My understanding is that the confidence interval for a hazard ratio should be symmetrical about the mean (the distance between the lower limit and the mean is the same as the distance between the mean and the upper limit). But often when I see a hazard ratio in the published literature on clinical trials this is not the case.

For example, a study reporting HR, 0.69; 95% CI, 0.54 to 0.89 in mCRC for cetuximab plus FOLFOX-4 vs FOLFOX-4 alone found here: https://www.ncbi.nlm.nih.gov/pmc/articles/PMC7044820/pdf/bmjopen-2019-030738.pdf.

The distance between the lower limit and the mean is 0.69 - 0.54 = 0.15, while the distance between the mean and the upper limit is 0.89 - 0.69 = 0.20. Shouldnt the distance for both be 0.15 to be symmetric?

  • 2
    $\begingroup$ “ The distance between the lower limit and the mean is 0.69 - 0.54 = 0.15, while the distance between the mean and the upper limit is 0.89 - 0.69 = 0.20.” Have you tried taking the ratios rather than the differences? You’ll find they are both ≈ 1.28 $\endgroup$ Oct 2, 2021 at 23:38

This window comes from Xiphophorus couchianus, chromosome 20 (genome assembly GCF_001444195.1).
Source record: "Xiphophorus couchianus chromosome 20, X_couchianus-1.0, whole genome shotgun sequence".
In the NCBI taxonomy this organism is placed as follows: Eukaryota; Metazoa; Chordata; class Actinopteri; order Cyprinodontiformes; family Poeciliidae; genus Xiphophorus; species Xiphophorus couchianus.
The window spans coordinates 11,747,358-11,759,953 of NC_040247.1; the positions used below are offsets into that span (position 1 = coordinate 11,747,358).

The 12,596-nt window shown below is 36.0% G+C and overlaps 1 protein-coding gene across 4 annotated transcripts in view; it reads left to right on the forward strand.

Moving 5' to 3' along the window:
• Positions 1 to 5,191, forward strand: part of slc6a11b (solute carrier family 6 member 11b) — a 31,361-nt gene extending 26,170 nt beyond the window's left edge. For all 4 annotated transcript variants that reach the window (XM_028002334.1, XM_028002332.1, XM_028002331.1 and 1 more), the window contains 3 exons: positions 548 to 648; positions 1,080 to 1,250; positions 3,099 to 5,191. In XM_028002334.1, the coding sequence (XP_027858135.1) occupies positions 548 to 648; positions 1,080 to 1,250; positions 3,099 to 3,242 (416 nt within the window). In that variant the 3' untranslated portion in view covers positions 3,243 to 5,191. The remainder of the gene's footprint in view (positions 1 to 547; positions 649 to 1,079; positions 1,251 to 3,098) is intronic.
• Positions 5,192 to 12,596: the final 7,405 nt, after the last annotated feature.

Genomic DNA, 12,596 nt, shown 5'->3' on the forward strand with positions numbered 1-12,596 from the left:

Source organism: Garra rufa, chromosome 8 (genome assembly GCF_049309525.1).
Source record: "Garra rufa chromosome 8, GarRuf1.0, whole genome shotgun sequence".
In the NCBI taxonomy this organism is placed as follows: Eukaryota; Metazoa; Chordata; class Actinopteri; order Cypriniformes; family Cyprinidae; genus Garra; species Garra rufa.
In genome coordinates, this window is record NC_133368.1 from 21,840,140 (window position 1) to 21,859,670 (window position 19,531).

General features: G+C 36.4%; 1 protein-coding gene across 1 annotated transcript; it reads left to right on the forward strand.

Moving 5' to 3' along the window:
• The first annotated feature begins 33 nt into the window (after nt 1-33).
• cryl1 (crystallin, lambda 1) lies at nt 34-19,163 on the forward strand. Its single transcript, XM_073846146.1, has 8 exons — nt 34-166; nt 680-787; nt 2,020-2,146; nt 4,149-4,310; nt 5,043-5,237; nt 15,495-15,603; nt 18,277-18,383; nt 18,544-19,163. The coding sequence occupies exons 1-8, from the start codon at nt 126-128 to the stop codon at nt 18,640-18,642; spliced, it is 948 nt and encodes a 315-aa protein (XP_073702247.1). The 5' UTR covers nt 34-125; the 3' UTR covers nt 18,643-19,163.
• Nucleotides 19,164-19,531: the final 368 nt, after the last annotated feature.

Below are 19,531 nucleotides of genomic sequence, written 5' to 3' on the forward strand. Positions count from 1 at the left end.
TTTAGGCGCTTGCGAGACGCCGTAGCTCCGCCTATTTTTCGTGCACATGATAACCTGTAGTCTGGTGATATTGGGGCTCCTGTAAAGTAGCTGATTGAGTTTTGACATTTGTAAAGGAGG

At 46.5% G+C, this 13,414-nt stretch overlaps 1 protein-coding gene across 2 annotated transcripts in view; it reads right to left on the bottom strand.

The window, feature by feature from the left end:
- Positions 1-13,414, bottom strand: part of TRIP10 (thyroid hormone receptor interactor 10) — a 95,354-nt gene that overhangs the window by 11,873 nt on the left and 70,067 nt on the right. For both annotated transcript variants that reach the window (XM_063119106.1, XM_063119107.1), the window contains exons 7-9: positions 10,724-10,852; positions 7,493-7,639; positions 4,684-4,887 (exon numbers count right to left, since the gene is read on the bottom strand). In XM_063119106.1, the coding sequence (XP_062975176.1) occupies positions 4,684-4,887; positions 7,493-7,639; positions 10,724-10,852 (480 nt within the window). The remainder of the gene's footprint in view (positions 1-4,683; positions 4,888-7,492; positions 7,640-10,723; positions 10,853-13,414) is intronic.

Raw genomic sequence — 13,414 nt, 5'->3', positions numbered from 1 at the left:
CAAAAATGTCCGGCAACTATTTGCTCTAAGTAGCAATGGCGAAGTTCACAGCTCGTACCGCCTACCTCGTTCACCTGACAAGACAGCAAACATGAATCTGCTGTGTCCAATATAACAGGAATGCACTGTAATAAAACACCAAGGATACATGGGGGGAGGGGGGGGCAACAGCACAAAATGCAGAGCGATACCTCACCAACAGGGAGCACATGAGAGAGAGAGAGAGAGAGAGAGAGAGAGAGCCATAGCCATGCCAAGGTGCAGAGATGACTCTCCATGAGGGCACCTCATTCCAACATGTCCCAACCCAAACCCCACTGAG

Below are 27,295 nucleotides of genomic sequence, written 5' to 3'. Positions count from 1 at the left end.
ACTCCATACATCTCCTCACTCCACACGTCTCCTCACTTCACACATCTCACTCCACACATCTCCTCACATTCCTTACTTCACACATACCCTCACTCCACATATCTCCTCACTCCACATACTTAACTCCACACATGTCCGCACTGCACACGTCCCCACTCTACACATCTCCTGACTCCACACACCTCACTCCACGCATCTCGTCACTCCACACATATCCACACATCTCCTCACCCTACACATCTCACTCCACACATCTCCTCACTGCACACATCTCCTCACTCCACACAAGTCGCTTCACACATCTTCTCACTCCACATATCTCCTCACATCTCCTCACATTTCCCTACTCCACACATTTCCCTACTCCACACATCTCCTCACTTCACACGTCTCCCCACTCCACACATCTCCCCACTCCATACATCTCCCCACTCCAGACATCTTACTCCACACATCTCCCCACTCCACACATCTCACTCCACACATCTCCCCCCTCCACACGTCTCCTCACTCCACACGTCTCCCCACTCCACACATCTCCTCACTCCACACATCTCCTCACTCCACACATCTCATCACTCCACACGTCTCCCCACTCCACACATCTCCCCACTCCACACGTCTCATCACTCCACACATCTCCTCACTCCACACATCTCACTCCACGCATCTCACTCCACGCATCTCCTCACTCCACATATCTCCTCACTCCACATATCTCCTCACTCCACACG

• 1
    $\begingroup$ Thank you @MichaelMacAskill but why are the ratios symmetric? Also, they are not exactly symmetric: 0.89/0.69 = 1.289855 (1.29), while 0.69/0.54 = 1.277778 (1.28) does this present a problem? Will the ratios always be symmetric for hazard ratios? $\endgroup$ Oct 3, 2021 at 13:08

3 Answers 3


The log (partial) likelihood maximization methods used to fit survival models work in the log-hazard scale. The regression coefficient estimates are in that scale, and in that scale the covariance of the estimates is assumed to be multivariate normal. In the log-hazard scale, confidence intervals (CI) are thus symmetric.